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Creating a Culture of Continuous Improvement

6 min read
work culture innovation

Photo Credit: iStock by Getty Images

Published January 13, 2022

work culture innovation

Photo Credit: iStock by Getty Images

Picture of Jessica Wishart

Jessica Wishart
Senior Product Manager at Rhythm Systems

Innovation comes in all shapes and sizes - some big improvements for your business can be bornCulture of Continuous Improvement from small, incremental changes that empower employees to make daily continuous improvement. It can be tempting to think of innovation as that mountain-top revelation or the lighting bolt idea. While glamorous, this vision of breakthrough improvements is misleading—most innovation comes from incremental improvement on ideas over time with continual process improvement . Cultivating a culture where every person is empowered to improve the processes, systems and tools they use to get work done can make a tremendous impact.

Take the story of two men who work on the shop floor at EMC Precision, one of our manufacturing clients. They identified a problem with the racks that held parts during part of the production process, and they designed and built a custom solution that they are in the process of having patented so they can potentially market and sell it to others. (For this full story and more about EMC, check out Chapter 4 of Predictable Results.) Not in manufacturing? Think about the “intrepreneurship” innovations we’ve all benefited from - from the Post-it note to Gmail.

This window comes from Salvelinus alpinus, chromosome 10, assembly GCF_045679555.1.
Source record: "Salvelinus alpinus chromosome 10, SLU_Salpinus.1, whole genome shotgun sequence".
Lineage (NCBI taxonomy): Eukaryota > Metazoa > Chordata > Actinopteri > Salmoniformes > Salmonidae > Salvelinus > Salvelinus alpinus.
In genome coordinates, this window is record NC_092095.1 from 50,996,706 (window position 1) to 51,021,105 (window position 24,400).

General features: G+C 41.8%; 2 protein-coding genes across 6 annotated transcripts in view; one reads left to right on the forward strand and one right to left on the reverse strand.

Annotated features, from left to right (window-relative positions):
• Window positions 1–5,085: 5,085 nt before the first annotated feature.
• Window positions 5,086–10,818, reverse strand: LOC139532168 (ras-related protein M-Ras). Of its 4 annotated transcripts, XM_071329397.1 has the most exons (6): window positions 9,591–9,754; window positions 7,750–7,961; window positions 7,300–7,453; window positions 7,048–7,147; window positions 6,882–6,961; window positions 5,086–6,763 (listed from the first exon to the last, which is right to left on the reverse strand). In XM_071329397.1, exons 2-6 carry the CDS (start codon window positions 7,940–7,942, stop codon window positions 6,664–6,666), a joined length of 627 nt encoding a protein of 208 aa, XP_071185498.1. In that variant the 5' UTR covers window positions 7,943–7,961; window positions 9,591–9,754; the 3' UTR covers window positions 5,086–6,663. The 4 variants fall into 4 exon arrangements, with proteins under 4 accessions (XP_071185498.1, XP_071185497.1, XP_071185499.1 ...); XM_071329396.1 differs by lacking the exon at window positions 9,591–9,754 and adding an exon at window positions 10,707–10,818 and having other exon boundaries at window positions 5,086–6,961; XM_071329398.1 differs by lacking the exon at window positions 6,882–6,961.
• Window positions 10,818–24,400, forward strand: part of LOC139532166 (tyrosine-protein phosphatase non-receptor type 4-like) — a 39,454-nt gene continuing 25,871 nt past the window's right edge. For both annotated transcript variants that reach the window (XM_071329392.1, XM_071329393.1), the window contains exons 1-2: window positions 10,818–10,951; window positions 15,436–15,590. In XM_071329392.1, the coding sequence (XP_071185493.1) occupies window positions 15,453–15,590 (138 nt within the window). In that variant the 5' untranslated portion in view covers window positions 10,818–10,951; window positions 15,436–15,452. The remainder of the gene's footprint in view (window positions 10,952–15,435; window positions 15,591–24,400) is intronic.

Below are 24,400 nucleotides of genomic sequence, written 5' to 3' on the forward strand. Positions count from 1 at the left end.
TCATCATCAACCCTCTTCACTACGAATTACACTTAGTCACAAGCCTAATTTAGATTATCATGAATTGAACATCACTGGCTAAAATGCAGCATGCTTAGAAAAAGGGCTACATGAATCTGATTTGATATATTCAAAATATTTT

If you are not inspired by what your team could achieve through continuous improvement, think about the flip side. What if you continued to operate exactly how you are operating now, forever? What if you didn’t adapt your internal processes and tools to new technologies and new ways of working? Without making improvements and striving continuously for operational excellence, your competitors will pass you by and never look back. You will be stuck doing things the way they’ve always been done while your industry is disrupted and your customers can’t leave you fast enough.  Small scale innovation over the long term can provide years of return on investment, no matter your business model.

There are a lot of ways to frame your continuous improvement efforts—Kaizen, Lean, Six Sigma, TPS, Plan - Do - Check - Act, etc. Rather than examining these, I want to focus more on the underlying culture that you need to create for any of these strategies to work. After all, you can’t have “improvement” without “change,” and change is hard. If you want to build the groundwork for innovation and operational excellence in your company, you have to start with the underlying culture. As Alan Gehringer points out in Predictable Results, “Innovation demands that we develop a systems approach—consisting of the right people, the right environment, and the right structure—to support creative thinking, problem-solving, and collaboration to produce marketable results.” I’m going to focus the rest of this post on “the right environment” for continuous improvement.  The innovation process must be supported in your organization in order for it to thrive.

continuous improvement culture

How to create a culture of continuous improvement:

  1. Start with Why - We are big fans of Simon Sinek, and we constantly echo his refrain, "Start with Why." It applies here, too. Tell your team what you are trying to do and why. If you want to build continuous improvement into your culture, be clear with people what the objective is. Tell them why this will matter to the business, to their department or team, and to them, personally. What are the benefits of getting involved in this effort?  This step can help with employee engagement and promote a culture of engaged leadership.